*Featured photo: Detail of a carpet, Khotan, China, 1889 or earlier © KHM-Museumsverband
Weltmuseum Wien, Heldenplatz, 1010 Vienna, Austria
16 December 2021 to 3 May 2022
Daily except Wednesday 10 am to 6 pm; Tuesday 10 am to 9 pm
In cooperation with the research project “Dispersed and Connected“
Scientific and artistic project lead & curation
Maria-Katharina Lang (Institute for Social Anthropology/ÖAW)
Exhibition concept & design
Maria-Katharina Lang & Christian Sturminger
The exhibition Dust & Silk. Steppe and Silk Roads takes visitors on a fascinating journey through the past and the present, exploring connections between these historical routes and the “New Silk Road”.
Silk textiles and ikat fabrics, tea, and “wild apples” made their way to Europe along these legendary historical trade routes, which also Marco Polo to travel across Asia. Nevertheless, there has never been such a thing as the Silk Road. Neither today nor in the past does it concern only one road or silk as the singular good. Rather, it was and is a loose, changing network of routes by land and sea that connects China with Europe and other parts of the world.
About the exhibition
The term “Silk Road” was coined by German geographer and cartographer Ferdinand von Richthofen in 1877. Not only silk but also tea, gold, jade, china and horses were transported on paths through the steppe and deserts between Asia and Europe. In addition, also weapons, musical instruments, Golden Peaches, “wild apples” and spices as well as ideas, religions, art, dreams, knowledge, diseases, conflicts and dust were in motion.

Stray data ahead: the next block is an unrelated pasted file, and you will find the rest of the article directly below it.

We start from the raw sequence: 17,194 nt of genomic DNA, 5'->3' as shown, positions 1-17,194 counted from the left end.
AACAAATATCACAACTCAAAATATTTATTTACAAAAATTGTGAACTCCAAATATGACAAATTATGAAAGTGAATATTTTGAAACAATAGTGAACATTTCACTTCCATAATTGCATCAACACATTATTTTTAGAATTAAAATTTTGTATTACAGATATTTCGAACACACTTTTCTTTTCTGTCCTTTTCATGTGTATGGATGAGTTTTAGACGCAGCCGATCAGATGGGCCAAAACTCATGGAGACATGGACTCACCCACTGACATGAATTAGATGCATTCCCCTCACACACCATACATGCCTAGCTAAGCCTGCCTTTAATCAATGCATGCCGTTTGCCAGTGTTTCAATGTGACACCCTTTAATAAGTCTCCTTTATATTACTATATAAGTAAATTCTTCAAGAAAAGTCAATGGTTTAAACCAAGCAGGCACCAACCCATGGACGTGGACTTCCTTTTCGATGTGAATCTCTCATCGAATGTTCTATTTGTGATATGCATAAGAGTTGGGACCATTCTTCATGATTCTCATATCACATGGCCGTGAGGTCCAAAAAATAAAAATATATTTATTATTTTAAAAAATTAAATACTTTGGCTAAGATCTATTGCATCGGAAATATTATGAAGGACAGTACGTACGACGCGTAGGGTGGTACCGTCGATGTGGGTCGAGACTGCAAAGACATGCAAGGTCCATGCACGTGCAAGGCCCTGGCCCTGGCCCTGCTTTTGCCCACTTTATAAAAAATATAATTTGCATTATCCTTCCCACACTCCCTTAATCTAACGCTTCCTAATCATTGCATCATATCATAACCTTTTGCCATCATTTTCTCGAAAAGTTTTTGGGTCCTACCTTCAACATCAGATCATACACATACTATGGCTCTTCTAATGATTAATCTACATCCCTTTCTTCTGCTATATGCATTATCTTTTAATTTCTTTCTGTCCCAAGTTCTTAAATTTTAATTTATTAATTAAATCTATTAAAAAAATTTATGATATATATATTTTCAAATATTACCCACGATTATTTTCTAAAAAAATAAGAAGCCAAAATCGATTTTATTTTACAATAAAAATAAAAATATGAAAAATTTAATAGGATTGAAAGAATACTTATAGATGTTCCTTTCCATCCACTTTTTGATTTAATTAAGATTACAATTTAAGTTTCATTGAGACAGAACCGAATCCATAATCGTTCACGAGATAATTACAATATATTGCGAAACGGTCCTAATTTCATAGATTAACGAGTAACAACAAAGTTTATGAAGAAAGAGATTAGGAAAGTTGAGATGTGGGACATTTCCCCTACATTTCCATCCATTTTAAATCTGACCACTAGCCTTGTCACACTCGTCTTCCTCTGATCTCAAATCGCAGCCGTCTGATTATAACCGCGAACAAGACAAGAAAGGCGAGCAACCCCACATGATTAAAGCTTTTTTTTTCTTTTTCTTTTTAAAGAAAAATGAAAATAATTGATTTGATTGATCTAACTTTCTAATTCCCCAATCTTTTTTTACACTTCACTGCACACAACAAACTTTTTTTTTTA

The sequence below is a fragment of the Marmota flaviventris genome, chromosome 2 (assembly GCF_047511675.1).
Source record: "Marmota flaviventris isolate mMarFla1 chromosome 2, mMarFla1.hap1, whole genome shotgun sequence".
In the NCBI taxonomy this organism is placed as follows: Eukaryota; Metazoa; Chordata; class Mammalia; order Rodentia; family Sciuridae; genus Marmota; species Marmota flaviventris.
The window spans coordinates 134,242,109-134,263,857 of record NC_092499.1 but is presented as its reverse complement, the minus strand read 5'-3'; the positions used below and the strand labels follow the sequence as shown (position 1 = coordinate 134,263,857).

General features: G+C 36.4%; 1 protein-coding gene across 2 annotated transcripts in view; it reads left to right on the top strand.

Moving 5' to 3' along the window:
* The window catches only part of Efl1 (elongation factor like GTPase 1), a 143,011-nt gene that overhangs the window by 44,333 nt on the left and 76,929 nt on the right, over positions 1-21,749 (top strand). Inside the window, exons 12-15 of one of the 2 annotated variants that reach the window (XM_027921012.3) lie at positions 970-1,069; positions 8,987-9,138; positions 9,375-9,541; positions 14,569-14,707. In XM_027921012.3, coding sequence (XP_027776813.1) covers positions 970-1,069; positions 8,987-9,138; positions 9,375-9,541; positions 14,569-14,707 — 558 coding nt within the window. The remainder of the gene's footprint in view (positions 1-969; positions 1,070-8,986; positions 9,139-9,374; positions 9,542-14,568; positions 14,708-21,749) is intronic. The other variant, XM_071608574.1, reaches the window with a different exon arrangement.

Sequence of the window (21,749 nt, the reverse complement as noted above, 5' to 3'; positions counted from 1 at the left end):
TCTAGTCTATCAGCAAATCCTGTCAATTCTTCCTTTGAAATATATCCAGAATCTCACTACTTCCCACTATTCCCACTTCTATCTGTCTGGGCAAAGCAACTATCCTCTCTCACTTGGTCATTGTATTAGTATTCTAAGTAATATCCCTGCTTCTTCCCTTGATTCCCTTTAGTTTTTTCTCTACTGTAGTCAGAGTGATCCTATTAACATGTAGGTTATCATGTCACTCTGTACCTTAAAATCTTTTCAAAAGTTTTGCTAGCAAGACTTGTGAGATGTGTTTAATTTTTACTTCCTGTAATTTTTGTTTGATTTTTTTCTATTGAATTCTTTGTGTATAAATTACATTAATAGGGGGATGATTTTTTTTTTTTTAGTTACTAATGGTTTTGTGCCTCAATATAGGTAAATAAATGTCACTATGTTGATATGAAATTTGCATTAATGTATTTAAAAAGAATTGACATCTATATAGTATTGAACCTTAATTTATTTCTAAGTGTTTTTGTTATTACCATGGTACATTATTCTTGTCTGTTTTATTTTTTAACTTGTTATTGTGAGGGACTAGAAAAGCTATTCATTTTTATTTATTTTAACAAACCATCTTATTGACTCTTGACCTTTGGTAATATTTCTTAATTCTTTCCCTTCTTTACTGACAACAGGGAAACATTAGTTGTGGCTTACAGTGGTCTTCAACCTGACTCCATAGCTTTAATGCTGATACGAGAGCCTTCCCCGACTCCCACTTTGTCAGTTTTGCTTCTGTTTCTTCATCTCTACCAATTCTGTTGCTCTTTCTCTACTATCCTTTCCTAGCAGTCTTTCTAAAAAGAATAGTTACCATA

Today, it is also about contact, movement and transport, albeit with other speeds and wares. Large-scale infrastructure projects dominate the regions along the old Steppe and Silk Roads, producing not only dust but also mining raw materials. In Europe, China’s planned, global infrastructure network, the “Belt & Road Initiative”, is often called the “New Silk Road”.
The exhibition presents its objects to track these movements and relationships between Asia and Europe, and to establish new connections between various topics and places. Against this backdrop, the exhibits also reflect the interests of the travellers who brought them to Europe.
The exhibition juxtaposes more than 200 historical objects, artworks and photographic recordings with contemporary artistic positions and current research documents. The exhibits include outstanding collection pieces from the Weltmuseum Wien, numerous loans from national and international museums and collections, and the works of contemporary artists.